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Wednesday, May 22, 2024

What’s the Tea on Whistling Kettle?

Twenty years after launching what would become a tea empire, owners Meahgan and Kevin Borowsky look back at how their business became a perennial Besties shoo-in.

Have you ever wished you had an instruction manual for how to achieve your dream? Well, when self-proclaimed “tea people” Meahgan and Kevin Borowsky were thinking about opening their own tea shop, they found just that.

While they were living in Manhattan in the early 2000s, the young couple heard about a class at the Learning Annex on—yep—how to open a tea shop. “We took it,” Meahgan says. “We were like, ‘What are the odds?’”

“The guy running the show was honest,” Kevin continues. “He was like, ’95 percent of you are never going to get to the point where you open one.’”

“Kevin and I looked at each other,” Meahgan jumps in, “and were like, ‘We’ve got this.’”

The Borowskys did indeed have it. After quitting their corporate city jobs and relocating to Round Lake, the couple discovered Ballston Spa, where the Medbury Inn and Spa was undergoing a huge renovation that was expected to draw traffic to the area. Though they’d originally been eyeing Saratoga for their tea shop, Meahgan and Kevin stumbled upon a larger space just down the road from the Medbury. In 2004, Whistling Kettle was born. 

“People thought we were opening a T-shirt shop,” says Meahgan, pointing to the fact that tea wasn’t as popular back then as it is now. But after successfully opening their Ballston Spa restaurant (the size of the space warranted more than just a tea shop), they got to work on schooling the Capital Region in the fine art of loose leaf tea.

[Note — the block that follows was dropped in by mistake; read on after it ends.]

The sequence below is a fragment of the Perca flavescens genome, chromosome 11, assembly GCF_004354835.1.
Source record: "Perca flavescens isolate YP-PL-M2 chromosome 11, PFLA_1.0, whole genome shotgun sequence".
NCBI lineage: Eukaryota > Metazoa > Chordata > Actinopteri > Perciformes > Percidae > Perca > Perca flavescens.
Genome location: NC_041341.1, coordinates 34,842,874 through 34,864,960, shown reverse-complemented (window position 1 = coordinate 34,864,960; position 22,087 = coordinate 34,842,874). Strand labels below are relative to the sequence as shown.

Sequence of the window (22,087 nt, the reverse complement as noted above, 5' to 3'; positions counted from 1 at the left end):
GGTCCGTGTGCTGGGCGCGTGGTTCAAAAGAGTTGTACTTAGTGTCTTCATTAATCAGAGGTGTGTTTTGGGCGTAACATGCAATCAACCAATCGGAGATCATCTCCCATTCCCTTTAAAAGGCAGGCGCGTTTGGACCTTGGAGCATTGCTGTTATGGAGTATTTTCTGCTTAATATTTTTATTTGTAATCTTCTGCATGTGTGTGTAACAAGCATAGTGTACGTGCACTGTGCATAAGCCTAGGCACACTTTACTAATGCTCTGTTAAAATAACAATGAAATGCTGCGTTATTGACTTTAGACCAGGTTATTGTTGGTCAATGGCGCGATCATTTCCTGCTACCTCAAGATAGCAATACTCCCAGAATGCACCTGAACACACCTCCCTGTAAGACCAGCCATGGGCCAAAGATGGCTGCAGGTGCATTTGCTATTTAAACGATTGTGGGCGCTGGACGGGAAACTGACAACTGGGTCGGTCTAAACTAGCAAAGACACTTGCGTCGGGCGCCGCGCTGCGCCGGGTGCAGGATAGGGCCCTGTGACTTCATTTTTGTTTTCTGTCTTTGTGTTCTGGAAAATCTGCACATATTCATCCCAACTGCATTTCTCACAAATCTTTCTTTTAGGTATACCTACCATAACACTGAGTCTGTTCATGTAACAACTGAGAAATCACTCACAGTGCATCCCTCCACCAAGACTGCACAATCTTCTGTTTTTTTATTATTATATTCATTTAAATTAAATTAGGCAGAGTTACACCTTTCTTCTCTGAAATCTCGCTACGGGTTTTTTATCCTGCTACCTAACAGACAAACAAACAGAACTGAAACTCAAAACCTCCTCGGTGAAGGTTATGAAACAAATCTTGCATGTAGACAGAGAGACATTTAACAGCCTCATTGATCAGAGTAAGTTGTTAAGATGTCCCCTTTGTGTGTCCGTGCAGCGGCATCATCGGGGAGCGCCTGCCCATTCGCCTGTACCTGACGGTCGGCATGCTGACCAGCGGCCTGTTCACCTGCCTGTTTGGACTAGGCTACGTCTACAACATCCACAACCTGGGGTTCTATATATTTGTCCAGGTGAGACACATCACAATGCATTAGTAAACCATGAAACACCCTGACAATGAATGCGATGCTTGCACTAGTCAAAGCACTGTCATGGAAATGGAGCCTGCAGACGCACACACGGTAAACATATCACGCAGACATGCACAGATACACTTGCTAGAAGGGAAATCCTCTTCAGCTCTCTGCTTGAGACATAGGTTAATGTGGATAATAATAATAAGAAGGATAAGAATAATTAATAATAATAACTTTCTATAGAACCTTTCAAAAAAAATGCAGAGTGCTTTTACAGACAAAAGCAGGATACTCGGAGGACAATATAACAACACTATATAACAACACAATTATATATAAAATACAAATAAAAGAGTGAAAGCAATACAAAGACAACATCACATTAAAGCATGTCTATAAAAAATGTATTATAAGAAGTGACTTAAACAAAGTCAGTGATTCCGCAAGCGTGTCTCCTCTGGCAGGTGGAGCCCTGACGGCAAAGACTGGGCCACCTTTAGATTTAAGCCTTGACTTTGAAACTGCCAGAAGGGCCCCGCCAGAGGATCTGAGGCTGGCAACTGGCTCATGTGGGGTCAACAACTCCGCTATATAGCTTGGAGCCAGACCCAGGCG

Whistling Kettle’s Meahgan Borowsky with her husband and business partner, Kevin.

“There’s way more to the tea universe than what you see at the grocery store,” Kevin says. “That’s literally like one-one thousandth of what’s out there.”

“If you imagine a screen, and they take the tea leaves and the good tea leaves stay on top of the screen and the dust falls underneath the screen, the dust is what’s in the grocery store,” Meahgan says. “Our tea is the good stuff.”

Clearly, the Capital Region agrees. Ten years into running the Ballston Spa location and a small e-commerce operation, the Borowskys opened a second location in Troy, followed by a third location in Schenectady in 2019. During the pandemic, their retail tea business exploded, and they moved operations to a 10,000 square-foot warehouse in Albany. Whistling Kettle now has a tea of the month club, a tea & book club, an online “tea university,” and a library of recipes for everything from tea-infused cocktails to a play on Starbucks’ Pink Drink. The Borowskys are also in the process of developing a grocery store line, as well as a line of sparkling tea that will be packaged by Nine Pin. And, oh yeah, they’ve won Best Tea in the Besties every year since it’s been a category.

“Tea can relax and calm you, but it can energize you, too,” Kevin says. “It’s really an extremely versatile beverage because there are so many teas. It’s something that’s just a lifestyle.”

After 20 years of serving Oolong and Yerba Mate, Matcha and Rooibos in the Capital Region and beyond, it’s safe to say Whistling Kettle has become a lifestyle, too.            

Natalie Moore
Natalie Moore
Natalie Moore is the director of content at Capital Region Living and Saratoga Living.

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